Feds Send Help After Ohio Derailment, but Residents’ Frustrations Persist

"A visit to East Palestine from the head of the E.P.A. and a White House pledge to lend more support were met with skepticism in the community."

"EAST PALESTINE, Ohio — ​​The head of the Environmental Protection Agency traveled to this small community on Thursday with promises of aid but faced skepticism from residents outraged over what they saw as a delayed response to the toxic spill unleashed by the recent train derailment.

The visit came within hours of an emotional and heated town meeting, where residents pleaded with town officials to address their safety concerns after Norfolk Southern, the railroad company, declined to send representatives.

Some residents said they did not think the visit by the E.P.A. chief, Michael Regan, would do enough. It has been nearly two weeks since the derailment. Since then, fears of an explosion prompted a controlled release of chemicals onboard and a multiday evacuation, with increasingly vocal complaints about headaches, noticeable odors and dead fish appearing in local creeks.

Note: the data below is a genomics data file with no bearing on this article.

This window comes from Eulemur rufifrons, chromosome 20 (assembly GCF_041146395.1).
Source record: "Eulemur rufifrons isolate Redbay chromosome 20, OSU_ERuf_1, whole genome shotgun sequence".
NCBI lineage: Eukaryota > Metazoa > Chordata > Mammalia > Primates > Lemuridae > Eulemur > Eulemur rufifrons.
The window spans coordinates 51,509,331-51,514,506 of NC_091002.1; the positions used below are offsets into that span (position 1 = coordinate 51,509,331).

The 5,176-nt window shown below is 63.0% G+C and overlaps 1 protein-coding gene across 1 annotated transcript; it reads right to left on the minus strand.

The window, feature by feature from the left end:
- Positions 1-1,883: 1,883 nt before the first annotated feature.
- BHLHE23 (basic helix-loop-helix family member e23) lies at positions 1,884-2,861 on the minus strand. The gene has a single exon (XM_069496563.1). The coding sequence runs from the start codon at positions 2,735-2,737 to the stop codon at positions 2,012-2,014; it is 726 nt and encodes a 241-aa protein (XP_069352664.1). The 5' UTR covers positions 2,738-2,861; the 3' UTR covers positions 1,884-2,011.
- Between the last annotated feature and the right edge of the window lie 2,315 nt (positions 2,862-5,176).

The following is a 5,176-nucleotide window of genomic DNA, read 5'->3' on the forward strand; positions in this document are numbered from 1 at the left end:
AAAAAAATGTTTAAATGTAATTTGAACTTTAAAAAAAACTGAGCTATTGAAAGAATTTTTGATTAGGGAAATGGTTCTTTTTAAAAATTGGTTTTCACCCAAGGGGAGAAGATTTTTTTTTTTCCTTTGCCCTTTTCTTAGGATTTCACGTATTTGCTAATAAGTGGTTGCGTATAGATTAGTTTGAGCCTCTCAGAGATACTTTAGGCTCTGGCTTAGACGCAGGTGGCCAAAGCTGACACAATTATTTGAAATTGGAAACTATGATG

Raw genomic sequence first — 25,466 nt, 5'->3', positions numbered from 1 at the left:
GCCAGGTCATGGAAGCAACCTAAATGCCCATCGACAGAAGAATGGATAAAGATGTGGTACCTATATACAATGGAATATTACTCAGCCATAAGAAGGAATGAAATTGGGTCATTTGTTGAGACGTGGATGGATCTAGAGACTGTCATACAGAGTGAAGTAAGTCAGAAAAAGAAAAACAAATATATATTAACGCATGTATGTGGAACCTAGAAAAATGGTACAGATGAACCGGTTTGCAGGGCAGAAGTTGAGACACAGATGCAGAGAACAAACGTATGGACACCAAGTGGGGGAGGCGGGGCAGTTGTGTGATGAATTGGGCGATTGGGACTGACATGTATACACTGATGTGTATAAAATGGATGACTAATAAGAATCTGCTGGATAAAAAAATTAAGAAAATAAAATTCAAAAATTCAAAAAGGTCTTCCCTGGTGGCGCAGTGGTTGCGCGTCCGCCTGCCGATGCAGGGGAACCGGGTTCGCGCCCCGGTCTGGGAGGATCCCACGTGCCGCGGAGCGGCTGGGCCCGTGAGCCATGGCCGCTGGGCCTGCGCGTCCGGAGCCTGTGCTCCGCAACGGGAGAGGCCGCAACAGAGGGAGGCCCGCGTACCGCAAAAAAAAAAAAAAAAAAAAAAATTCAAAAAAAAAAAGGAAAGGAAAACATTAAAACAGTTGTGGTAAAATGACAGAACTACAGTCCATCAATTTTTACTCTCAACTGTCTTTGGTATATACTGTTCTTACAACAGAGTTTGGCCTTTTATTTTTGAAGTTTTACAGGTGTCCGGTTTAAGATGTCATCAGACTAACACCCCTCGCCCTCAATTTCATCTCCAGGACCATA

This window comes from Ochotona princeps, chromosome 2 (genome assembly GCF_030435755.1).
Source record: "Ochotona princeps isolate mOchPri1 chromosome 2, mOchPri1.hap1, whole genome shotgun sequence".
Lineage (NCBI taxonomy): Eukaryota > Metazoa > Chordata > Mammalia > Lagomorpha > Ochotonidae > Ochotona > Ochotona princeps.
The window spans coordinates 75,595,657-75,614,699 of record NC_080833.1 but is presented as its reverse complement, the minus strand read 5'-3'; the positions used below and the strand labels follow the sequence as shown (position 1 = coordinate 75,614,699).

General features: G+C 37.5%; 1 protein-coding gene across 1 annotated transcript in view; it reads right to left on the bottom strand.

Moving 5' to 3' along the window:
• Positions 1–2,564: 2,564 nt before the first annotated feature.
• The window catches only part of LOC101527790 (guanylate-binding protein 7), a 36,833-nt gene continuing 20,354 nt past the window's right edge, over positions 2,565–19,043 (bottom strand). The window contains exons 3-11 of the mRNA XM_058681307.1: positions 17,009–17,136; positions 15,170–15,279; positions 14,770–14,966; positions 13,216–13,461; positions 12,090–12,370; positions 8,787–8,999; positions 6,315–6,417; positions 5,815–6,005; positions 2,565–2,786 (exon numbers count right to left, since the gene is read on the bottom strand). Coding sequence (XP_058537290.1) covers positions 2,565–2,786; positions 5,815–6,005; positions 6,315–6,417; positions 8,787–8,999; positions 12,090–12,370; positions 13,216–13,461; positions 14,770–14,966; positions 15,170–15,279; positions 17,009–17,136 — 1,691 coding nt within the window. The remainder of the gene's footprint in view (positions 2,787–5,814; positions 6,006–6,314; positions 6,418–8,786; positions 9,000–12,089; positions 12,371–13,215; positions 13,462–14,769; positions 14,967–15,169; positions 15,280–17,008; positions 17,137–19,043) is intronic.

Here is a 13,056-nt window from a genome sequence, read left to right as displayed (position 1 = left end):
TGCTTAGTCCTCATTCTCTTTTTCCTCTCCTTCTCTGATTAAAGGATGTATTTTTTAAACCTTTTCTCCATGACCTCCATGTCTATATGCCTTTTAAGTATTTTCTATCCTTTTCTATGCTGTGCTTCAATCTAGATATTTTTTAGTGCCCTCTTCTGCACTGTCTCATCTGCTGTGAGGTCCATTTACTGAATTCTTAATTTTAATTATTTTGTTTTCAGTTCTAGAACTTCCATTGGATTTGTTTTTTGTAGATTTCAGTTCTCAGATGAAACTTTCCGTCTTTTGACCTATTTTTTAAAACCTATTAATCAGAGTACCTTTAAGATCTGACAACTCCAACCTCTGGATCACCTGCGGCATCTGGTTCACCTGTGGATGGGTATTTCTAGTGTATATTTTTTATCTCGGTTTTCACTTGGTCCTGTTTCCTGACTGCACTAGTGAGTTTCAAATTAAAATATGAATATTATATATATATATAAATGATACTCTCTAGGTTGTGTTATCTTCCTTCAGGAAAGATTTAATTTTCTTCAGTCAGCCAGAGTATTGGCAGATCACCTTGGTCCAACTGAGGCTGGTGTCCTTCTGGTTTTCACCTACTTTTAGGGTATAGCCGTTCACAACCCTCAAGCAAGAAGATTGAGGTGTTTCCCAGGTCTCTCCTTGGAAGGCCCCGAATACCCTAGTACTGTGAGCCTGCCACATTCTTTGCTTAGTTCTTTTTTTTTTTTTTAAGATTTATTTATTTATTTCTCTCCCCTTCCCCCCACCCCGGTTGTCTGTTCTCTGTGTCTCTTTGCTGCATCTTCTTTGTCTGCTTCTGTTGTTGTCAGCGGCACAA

“It’s about time they showed up,” John Cozza, the owner of a pizza restaurant in East Palestine, said. “But I don’t know what they’re going to do about it.”"

Sophie Wodzak, Emily Cochrane, and Lisa Friedman report for the New York Times February 16, 2023.


"EPA Says Ohio Derailment Site Is Safe, As Locals Report Rashes, Worries" (Washington Post)

"EPA Chief At Train Derailment Site: ‘Trust The Government’" (AP)

"Sherrod Brown Calls On Ohio Governor To Declare Disaster Over East Palestine Derailment" (The Hill)

"EPA Chief Vows To ‘Get To The Bottom’ Of Derailment In First East Palestine Visit" (The Hill)

"Agencies, Lawmakers Announce Federal Aid For Eastern Ohio" (E&E News)


Source: NYTimes, 02/17/2023